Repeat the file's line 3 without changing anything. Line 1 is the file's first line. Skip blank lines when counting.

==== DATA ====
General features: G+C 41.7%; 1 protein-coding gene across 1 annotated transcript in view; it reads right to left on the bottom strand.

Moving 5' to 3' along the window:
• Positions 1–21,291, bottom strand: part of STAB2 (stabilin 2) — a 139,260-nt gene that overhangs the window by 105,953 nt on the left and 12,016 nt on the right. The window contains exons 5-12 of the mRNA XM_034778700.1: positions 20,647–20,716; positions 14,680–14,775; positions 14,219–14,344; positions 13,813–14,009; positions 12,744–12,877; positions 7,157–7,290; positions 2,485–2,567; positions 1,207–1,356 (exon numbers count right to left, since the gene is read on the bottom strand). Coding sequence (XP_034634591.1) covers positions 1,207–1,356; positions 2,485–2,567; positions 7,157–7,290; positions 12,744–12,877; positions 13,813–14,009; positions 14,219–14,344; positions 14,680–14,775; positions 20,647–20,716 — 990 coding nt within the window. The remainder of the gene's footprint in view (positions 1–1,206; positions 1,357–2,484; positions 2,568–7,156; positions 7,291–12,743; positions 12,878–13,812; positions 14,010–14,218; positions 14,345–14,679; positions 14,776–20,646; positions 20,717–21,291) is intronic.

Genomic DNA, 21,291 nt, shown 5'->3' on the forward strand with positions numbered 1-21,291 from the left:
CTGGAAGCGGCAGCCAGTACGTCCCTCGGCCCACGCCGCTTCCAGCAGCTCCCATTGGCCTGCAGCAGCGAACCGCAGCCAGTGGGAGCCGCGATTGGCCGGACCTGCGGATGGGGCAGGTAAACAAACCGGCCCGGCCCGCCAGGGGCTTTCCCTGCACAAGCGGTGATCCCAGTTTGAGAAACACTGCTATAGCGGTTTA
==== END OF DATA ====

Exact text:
• Positions 1–21,291, bottom strand: part of STAB2 (stabilin 2) — a 139,260-nt gene that overhangs the window by 105,953 nt on the left and 12,016 nt on the right. The window contains exons 5-12 of the mRNA XM_034778700.1: positions 20,647–20,716; positions 14,680–14,775; positions 14,219–14,344; positions 13,813–14,009; positions 12,744–12,877; positions 7,157–7,290; positions 2,485–2,567; positions 1,207–1,356 (exon numbers count right to left, since the gene is read on the bottom strand). Coding sequence (XP_034634591.1) covers positions 1,207–1,356; positions 2,485–2,567; positions 7,157–7,290; positions 12,744–12,877; positions 13,813–14,009; positions 14,219–14,344; positions 14,680–14,775; positions 20,647–20,716 — 990 coding nt within the window. The remainder of the gene's footprint in view (positions 1–1,206; positions 1,357–2,484; positions 2,568–7,156; positions 7,291–12,743; positions 12,878–13,812; positions 14,010–14,218; positions 14,345–14,679; positions 14,776–20,646; positions 20,717–21,291) is intronic.